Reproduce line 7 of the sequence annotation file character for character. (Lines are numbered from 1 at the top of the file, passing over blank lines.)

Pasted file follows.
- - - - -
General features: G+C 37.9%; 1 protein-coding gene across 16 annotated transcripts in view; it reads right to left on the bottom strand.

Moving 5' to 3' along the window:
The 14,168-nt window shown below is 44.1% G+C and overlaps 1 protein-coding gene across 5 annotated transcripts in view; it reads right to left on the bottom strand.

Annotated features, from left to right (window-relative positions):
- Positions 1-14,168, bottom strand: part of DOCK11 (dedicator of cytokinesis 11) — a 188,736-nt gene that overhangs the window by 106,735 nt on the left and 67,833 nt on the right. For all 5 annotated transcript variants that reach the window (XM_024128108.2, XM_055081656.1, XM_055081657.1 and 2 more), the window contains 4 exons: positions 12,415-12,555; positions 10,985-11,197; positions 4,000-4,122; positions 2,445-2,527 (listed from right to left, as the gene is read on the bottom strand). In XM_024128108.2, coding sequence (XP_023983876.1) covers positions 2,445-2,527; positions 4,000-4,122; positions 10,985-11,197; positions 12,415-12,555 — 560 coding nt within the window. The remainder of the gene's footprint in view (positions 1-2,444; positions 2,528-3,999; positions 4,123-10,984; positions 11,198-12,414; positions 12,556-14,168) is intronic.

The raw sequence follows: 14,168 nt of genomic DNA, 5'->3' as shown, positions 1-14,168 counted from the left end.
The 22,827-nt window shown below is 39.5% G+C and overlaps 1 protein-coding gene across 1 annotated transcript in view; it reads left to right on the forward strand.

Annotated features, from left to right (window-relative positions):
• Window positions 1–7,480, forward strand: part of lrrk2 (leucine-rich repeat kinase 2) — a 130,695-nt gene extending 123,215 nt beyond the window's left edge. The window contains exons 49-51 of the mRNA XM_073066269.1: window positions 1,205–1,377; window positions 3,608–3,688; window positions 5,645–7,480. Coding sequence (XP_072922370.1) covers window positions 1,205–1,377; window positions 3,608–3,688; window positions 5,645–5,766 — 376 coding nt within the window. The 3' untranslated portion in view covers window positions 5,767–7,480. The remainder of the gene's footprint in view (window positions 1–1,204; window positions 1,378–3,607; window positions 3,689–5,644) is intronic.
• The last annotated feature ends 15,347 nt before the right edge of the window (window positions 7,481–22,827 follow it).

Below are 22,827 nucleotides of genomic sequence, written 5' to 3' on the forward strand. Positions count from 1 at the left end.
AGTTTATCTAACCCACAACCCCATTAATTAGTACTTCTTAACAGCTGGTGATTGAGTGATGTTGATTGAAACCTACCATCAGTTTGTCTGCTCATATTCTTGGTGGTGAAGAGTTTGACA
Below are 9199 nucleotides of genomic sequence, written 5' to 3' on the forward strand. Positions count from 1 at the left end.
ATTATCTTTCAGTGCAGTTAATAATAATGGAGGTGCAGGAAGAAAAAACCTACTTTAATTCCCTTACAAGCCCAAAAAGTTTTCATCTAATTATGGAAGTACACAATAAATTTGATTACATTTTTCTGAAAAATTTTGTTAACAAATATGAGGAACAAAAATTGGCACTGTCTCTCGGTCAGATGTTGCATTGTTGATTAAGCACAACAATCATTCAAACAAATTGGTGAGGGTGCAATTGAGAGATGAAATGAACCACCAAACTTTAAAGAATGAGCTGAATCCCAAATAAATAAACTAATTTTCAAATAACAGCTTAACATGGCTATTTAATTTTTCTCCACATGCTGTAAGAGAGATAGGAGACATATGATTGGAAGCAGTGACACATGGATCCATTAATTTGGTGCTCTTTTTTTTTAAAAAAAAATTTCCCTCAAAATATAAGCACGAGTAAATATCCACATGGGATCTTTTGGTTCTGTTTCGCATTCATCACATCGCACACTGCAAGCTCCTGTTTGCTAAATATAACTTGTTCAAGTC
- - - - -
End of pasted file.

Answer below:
The 22,827-nt window shown below is 39.5% G+C and overlaps 1 protein-coding gene across 1 annotated transcript in view; it reads left to right on the forward strand.